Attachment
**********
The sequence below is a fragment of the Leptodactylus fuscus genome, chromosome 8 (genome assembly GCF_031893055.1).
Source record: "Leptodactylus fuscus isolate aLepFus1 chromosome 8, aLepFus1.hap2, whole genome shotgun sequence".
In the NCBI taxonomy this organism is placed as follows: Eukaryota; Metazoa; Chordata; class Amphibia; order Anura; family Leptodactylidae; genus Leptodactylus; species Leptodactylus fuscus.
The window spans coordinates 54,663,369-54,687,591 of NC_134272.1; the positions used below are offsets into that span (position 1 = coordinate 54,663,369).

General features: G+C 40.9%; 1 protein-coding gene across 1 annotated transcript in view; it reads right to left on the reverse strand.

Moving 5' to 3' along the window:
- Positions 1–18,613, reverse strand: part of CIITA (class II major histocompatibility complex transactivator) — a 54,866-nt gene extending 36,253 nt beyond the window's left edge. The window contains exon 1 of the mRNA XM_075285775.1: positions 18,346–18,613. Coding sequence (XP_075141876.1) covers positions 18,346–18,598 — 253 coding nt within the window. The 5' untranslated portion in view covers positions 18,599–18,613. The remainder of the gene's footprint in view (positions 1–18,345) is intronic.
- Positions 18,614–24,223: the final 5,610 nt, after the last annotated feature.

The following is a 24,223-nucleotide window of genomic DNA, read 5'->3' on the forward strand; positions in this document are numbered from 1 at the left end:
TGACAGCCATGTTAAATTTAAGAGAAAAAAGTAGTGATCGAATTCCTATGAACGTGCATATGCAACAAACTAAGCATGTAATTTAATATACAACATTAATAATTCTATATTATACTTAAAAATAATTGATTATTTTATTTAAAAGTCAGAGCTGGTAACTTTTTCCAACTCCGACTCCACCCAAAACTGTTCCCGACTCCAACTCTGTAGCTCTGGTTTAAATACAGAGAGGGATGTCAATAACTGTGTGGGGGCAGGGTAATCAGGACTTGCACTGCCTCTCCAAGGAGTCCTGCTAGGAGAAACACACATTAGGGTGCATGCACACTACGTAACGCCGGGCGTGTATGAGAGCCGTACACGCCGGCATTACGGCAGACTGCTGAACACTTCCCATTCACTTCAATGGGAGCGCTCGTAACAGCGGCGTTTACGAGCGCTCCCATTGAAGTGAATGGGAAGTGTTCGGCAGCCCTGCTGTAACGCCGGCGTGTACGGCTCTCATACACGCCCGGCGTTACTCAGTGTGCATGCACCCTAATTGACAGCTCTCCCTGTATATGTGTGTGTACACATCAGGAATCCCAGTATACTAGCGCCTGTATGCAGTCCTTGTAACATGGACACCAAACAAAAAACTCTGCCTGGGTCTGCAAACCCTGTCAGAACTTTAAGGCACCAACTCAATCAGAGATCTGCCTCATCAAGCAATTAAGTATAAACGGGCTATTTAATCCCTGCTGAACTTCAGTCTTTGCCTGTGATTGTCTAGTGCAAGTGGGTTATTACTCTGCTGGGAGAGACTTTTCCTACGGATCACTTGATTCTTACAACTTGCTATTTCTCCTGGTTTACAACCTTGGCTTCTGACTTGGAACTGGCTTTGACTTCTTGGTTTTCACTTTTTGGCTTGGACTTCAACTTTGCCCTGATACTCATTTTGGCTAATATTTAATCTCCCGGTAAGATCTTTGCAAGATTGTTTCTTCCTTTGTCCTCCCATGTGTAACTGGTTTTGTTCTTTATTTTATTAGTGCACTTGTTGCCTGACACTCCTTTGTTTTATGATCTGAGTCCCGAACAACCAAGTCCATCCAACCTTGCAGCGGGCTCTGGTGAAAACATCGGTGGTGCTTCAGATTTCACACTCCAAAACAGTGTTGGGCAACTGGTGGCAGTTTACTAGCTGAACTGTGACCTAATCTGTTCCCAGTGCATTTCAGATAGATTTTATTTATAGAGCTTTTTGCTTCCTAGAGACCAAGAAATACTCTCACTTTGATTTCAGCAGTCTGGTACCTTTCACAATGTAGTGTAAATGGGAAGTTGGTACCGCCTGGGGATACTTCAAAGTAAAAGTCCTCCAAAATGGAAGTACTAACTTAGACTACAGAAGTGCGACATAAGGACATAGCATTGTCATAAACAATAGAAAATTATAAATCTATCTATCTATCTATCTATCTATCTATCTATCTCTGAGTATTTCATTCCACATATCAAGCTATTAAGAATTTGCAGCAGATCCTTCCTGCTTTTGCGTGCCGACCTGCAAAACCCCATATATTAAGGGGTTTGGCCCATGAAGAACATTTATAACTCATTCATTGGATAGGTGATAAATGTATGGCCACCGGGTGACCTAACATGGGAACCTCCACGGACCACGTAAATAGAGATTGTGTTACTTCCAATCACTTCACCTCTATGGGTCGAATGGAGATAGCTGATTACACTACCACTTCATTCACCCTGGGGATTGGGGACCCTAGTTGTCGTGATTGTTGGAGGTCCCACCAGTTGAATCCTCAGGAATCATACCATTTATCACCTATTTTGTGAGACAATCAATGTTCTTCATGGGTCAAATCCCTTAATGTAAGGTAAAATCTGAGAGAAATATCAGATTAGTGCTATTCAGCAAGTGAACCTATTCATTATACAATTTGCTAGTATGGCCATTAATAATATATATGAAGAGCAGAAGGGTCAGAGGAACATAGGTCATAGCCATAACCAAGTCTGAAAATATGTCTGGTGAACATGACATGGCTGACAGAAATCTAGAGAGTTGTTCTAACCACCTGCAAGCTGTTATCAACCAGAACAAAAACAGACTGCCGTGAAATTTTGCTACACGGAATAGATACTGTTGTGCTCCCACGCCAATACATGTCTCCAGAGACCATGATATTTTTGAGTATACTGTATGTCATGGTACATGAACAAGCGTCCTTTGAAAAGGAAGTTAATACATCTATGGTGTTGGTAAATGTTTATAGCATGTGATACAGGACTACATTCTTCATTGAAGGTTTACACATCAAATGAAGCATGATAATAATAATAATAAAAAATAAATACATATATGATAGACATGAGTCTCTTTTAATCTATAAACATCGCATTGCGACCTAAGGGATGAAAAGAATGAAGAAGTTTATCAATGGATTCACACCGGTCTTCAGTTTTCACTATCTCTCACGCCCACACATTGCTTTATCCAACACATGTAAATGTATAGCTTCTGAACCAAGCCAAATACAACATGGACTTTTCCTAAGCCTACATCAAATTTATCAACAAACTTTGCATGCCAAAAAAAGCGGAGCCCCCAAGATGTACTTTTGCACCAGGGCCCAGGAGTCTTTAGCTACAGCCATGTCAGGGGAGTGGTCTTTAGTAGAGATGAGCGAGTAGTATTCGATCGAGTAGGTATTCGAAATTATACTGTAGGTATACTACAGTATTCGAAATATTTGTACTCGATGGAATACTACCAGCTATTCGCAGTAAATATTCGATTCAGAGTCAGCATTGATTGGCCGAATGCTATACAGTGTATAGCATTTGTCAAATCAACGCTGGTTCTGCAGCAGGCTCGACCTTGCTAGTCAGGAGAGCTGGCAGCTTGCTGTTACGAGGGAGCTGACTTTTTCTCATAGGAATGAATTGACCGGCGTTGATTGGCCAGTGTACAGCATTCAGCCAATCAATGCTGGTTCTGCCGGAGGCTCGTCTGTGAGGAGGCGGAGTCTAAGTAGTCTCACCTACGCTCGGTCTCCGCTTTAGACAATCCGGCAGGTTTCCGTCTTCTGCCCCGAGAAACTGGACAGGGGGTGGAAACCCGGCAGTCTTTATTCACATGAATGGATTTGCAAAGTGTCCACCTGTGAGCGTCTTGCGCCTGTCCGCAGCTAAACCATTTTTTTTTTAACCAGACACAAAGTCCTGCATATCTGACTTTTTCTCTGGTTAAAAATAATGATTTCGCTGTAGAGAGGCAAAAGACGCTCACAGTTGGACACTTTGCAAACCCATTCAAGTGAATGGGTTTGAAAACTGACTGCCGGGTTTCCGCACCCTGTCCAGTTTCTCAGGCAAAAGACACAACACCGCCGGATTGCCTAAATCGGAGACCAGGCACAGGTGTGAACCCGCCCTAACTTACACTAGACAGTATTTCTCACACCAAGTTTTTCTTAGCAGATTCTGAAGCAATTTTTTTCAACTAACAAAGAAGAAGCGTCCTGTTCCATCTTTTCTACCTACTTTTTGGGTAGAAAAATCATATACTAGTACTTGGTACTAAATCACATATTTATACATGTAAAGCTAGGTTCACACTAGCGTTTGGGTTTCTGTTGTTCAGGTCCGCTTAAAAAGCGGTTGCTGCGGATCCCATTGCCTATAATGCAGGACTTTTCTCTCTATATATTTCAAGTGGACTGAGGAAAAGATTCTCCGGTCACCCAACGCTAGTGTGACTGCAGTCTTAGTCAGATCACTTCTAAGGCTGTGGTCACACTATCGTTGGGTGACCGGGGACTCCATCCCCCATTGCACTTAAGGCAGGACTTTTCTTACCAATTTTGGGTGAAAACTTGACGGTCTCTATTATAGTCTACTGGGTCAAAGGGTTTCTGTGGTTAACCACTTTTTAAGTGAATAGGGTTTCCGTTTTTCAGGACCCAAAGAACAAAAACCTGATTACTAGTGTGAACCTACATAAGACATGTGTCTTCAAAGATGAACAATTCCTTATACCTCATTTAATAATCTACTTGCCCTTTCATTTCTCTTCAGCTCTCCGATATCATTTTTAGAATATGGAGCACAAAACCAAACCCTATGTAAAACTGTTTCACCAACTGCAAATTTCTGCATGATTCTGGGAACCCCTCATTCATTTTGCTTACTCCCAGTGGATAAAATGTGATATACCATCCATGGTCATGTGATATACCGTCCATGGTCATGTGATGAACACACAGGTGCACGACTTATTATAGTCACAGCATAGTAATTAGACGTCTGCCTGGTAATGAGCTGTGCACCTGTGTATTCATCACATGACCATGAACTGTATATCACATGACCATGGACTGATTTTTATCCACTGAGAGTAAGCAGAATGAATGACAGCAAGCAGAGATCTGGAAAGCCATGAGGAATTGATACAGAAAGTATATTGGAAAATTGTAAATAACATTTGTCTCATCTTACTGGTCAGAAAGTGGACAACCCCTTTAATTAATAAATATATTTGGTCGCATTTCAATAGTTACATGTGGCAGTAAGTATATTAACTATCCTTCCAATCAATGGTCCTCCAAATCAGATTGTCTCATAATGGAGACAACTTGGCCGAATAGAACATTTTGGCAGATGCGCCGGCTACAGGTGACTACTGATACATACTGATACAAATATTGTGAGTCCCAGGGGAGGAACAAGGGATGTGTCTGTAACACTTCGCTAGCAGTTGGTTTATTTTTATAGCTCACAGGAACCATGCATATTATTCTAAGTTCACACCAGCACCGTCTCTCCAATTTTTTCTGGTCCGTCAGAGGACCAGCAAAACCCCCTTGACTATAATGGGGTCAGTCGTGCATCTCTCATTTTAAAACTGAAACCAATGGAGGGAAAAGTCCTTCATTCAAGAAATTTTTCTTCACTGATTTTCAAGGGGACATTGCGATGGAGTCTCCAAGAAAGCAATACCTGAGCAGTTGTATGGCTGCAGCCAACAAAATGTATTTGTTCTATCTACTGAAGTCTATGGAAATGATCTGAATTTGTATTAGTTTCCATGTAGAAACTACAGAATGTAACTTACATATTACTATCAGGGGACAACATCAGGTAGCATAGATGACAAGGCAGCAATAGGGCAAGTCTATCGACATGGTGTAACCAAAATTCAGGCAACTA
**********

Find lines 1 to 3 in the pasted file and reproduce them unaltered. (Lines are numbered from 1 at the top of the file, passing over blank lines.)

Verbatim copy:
The sequence below is a fragment of the Leptodactylus fuscus genome, chromosome 8 (genome assembly GCF_031893055.1).
Source record: "Leptodactylus fuscus isolate aLepFus1 chromosome 8, aLepFus1.hap2, whole genome shotgun sequence".
In the NCBI taxonomy this organism is placed as follows: Eukaryota; Metazoa; Chordata; class Amphibia; order Anura; family Leptodactylidae; genus Leptodactylus; species Leptodactylus fuscus.